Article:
Je Suis Cuba
Two years ago in Paris, at exactly this time, I had the satisfaction of meeting in person a renowned Cuban writer who lives there. I was there only a few days and traveled little around the city. They were days of work, meetings and interviews before flying to Strasbourg, to attend the Sakharov Prize ceremony for the child activist Malala Yousafzai, who had suffered an assassination attempt at the hands of the Pakistani Taliban in an attack that shocked the world.
I remember that at the foot of the most famous tower in the world all the languages I could hear echoing. I imagine that this is the sound of freedom of movement. Something thousands of Cubans have not had, Cubans who escape the island on rafts, ready to die and in many cases dying in the sea. The same freedom of movement that made possible the terror in the City of Light this Friday, when eight boys started shooting dozens of other boys.
I know what this is, I have lived it. The families of the more than 120 fatally wounded victims will never recover. This November it will not be easy for the French people to overcome this. Like the Christian refugees, who have been lucky enough to escape the ethnic cleansing occurring in the Middle East with less media coverage, will not return to their countries.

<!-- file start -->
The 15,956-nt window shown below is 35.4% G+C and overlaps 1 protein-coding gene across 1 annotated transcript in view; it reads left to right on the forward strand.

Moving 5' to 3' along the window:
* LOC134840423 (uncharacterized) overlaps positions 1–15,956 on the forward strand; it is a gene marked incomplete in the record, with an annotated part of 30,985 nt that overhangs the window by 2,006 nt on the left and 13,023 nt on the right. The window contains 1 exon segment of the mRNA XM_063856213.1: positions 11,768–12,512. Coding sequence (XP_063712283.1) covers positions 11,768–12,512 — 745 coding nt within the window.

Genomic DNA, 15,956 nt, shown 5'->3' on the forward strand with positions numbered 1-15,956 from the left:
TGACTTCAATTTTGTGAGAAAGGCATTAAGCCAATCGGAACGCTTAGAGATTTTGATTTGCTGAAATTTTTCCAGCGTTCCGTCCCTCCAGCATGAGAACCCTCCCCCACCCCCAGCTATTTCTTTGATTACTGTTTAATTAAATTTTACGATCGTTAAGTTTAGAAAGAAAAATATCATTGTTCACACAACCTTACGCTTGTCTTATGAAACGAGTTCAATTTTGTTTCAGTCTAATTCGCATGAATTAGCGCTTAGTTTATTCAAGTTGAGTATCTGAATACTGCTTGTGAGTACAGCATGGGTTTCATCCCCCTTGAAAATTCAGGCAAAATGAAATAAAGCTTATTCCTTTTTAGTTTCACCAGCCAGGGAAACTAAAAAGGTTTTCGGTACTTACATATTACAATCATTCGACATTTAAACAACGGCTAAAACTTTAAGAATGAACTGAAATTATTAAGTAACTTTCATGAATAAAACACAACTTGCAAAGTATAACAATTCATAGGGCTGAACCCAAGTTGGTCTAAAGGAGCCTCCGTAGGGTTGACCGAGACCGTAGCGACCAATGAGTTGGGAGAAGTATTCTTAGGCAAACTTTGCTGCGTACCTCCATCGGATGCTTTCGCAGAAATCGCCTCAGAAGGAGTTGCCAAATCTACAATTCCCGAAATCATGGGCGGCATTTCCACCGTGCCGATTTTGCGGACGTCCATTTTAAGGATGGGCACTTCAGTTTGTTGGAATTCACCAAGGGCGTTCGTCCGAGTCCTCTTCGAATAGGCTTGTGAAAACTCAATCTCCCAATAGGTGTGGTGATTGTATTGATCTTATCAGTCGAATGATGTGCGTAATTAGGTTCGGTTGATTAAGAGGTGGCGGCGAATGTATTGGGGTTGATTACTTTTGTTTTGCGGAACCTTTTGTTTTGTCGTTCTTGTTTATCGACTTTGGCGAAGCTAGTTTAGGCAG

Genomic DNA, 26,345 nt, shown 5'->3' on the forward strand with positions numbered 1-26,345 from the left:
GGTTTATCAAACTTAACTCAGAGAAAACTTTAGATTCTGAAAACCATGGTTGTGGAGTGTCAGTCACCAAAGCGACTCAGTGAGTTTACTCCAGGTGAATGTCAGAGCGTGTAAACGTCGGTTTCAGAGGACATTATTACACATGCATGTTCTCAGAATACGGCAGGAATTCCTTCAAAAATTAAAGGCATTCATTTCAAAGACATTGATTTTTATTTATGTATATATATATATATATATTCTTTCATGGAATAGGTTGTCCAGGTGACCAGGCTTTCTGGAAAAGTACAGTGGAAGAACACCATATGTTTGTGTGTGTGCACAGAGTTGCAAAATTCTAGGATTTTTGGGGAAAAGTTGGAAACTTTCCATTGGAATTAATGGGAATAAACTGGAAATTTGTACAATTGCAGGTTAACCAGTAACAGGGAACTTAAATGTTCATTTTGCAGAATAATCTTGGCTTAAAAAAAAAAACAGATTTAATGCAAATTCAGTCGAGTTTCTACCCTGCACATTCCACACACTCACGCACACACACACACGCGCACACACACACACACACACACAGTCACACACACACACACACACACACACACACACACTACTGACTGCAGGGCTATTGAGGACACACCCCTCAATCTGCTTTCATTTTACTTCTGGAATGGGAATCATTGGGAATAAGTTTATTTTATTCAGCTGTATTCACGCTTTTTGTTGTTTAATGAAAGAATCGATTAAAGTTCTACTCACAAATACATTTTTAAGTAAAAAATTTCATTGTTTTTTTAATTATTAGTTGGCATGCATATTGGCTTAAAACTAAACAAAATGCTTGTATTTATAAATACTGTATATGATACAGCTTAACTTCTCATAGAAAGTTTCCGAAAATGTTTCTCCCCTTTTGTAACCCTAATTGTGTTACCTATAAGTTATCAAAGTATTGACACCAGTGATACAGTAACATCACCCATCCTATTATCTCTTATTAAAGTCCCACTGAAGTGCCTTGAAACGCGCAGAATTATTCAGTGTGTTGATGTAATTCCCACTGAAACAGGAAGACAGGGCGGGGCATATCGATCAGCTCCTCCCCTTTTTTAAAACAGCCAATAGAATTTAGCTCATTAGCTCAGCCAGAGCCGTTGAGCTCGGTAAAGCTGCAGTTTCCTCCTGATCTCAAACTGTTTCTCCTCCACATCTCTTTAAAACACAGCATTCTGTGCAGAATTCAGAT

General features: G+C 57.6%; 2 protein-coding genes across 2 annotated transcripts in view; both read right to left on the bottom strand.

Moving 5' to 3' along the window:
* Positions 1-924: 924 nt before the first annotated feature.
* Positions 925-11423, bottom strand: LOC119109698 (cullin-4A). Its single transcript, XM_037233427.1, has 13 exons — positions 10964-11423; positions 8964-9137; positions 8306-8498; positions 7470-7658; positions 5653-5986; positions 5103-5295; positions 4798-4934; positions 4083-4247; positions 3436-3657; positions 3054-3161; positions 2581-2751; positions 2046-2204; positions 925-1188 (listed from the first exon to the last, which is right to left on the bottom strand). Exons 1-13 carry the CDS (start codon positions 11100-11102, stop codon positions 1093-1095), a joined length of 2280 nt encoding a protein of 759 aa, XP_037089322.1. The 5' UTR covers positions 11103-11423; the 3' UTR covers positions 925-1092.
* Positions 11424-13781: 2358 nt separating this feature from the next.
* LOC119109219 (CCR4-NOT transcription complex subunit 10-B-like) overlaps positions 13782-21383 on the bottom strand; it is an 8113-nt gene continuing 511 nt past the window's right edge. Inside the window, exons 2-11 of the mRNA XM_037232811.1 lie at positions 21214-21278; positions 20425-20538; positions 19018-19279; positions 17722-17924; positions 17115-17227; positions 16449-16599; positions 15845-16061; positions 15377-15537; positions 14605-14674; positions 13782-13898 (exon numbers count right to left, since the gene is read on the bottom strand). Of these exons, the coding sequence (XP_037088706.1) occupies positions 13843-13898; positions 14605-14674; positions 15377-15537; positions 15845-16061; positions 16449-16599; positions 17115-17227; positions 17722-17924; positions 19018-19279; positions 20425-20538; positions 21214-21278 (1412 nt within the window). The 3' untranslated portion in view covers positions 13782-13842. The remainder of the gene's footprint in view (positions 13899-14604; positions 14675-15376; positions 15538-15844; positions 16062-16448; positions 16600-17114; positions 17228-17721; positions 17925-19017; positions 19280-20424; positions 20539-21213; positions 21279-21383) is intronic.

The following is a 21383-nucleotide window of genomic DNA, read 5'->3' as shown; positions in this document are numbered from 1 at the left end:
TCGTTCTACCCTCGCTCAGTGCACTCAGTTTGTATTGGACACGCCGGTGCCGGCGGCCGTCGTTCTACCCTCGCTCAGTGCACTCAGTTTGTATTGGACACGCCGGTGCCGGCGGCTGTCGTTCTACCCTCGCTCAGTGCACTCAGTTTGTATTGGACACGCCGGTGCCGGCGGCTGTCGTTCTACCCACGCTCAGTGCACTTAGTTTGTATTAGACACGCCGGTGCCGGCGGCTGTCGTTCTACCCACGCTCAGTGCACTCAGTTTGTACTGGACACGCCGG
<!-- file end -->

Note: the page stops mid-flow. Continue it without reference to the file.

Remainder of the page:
And again it is repeated: attacks on human dignity are no longer circumscribed by geographical boundaries, call it jihadism or the Castros’ totalitarianism. Terror has shown the power to cross the Mediterranean, like authoritarianism is reproducing in Latin America.
I fear that the crime that took the life of the young activist Harold Cepero on a Cuban highway should have warned us of the deaths of teenagers on the streets of Caracas two years later.
Solidarity is no longer a question of altruism but of survival. We do not ask for whom the bell tolls. As in Paris and so in Havana, it tolls for all of us.